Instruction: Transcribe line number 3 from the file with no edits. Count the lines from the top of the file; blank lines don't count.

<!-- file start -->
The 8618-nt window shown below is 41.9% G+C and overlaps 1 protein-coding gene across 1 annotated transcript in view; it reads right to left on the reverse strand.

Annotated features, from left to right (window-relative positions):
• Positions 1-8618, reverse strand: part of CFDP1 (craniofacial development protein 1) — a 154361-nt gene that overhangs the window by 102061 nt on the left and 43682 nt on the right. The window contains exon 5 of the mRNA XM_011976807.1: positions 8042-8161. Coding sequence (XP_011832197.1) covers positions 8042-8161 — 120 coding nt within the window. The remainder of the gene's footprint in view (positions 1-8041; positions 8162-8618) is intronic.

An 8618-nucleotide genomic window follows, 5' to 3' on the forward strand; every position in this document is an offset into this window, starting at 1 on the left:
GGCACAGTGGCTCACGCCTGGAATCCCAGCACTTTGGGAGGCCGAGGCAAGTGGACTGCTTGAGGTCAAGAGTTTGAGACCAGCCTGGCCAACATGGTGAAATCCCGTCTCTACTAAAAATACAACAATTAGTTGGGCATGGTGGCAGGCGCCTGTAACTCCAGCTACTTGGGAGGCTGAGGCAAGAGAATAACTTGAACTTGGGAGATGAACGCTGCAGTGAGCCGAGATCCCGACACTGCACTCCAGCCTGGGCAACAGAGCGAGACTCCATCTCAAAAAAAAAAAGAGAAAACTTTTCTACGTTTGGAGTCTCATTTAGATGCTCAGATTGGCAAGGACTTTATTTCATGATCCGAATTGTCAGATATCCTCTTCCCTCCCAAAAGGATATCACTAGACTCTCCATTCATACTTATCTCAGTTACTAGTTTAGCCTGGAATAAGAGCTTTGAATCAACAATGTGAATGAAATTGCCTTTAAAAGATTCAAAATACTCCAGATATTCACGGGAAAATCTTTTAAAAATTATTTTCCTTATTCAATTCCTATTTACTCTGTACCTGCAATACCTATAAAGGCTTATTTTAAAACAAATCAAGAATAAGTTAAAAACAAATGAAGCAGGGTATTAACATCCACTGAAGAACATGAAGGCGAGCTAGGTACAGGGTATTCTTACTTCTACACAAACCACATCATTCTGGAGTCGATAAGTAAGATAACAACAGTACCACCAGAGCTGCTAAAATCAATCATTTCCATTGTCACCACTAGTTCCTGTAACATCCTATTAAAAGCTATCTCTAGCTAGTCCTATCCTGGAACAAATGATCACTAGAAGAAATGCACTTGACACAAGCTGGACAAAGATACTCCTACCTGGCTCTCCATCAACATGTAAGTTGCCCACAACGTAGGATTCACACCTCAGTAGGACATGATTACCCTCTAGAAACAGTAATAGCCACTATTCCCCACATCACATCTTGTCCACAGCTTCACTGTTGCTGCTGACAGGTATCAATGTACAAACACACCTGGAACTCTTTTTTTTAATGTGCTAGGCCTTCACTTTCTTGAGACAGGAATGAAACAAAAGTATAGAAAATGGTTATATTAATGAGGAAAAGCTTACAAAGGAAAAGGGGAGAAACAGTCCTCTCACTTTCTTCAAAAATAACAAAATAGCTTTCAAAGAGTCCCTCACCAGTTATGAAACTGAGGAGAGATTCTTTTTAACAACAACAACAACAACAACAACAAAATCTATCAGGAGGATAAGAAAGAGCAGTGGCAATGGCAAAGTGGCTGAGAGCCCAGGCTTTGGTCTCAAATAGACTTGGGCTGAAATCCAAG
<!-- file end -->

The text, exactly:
• Positions 1-8618, reverse strand: part of CFDP1 (craniofacial development protein 1) — a 154361-nt gene that overhangs the window by 102061 nt on the left and 43682 nt on the right. The window contains exon 5 of the mRNA XM_011976807.1: positions 8042-8161. Coding sequence (XP_011832197.1) covers positions 8042-8161 — 120 coding nt within the window. The remainder of the gene's footprint in view (positions 1-8041; positions 8162-8618) is intronic.